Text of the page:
The Stranger Beside Me is based on Ann Rule’s New York Times bestseller. Before she became a true crime writer, amazingly enough Ann became close friends with one of the most notorious serial killers — Ted Bundy.
Ann Rule (Barbara Hershey, The Entity) is an ex-cop and single mother who volunteers on the suicide hotlines in Seattle. That’s where she meets Ted Bundy (Billy Campbell, The Rocketeer), who comes off as the nicest man she’s ever met.
Of course, that changes. She’s already been called in to help with the murders of women that have stretched from Utah to Seattle and may have provided a criticial piece of insight on the fact that Ted fits a sketch and drives the same car as the suspect.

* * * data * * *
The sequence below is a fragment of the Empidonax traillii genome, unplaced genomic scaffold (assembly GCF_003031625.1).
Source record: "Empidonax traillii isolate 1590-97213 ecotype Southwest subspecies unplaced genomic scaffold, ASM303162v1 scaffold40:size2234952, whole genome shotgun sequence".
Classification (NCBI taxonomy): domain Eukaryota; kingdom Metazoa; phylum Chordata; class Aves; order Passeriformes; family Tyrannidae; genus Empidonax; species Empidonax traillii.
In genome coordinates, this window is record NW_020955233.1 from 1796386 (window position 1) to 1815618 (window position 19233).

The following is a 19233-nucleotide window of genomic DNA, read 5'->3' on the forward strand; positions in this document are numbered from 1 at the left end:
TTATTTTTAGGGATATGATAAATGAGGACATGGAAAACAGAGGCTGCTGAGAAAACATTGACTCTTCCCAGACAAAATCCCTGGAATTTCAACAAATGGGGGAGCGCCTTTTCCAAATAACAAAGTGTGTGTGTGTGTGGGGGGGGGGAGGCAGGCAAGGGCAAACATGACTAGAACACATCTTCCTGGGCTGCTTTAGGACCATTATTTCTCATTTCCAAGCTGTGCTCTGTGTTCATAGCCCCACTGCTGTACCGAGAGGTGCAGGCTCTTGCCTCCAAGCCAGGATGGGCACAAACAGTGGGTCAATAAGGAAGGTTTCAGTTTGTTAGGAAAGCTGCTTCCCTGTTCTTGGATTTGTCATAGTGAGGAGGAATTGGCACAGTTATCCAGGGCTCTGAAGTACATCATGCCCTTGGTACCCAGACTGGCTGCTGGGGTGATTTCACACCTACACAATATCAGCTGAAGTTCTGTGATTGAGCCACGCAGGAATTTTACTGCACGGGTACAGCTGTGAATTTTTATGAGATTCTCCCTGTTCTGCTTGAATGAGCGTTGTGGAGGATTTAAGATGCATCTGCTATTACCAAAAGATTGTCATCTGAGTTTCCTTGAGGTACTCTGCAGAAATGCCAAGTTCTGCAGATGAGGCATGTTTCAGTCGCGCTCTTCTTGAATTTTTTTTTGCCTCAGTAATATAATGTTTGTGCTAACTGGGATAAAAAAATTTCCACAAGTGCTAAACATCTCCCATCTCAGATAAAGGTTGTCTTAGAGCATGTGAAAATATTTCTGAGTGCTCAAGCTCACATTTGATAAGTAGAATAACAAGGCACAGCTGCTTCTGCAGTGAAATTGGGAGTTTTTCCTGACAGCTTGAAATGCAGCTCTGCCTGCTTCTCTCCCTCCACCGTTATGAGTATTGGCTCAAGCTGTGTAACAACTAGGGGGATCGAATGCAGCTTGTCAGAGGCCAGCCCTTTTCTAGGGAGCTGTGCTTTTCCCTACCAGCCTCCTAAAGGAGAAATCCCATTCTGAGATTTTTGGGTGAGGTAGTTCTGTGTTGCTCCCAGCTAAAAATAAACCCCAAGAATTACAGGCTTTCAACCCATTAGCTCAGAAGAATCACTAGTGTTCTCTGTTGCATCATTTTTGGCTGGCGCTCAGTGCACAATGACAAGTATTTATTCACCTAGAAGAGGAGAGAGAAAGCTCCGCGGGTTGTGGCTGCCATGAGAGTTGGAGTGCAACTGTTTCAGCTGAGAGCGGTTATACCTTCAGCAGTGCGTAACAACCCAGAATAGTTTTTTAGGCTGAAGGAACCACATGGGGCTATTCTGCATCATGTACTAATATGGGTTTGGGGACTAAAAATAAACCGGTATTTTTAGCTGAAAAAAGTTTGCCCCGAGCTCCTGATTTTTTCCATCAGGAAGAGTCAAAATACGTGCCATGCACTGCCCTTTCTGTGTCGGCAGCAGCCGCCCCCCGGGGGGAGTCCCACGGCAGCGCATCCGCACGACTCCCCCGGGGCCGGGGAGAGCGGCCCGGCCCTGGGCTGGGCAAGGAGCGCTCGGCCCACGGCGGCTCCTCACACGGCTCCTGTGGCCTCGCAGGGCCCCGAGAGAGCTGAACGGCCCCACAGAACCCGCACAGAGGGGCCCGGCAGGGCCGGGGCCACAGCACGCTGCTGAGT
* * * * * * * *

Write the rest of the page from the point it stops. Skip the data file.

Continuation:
As their lives go in separate directions, Ted stays in touch with Ann, always convinced of his own innocence. While she may have stood up for him in the past, by the end, she only knows him as a monster.
It’s directed by Paul Shapiro, who also directed the new VC Andrews adaption Heaven which airs later this month, as well as an upcoming remake of one of my favorite Lifetime films, Death of a Cheerleader.
While the film jumps all over the place way too much, Campbell is great as Bundy, proving why so many could find him so attractive and above such crimes. It’s well worth a watch if you’re interested in this case.
DISCLAIMER: This movie was sent to us by Mill Creek Entertainment, but that has no bearing on our review.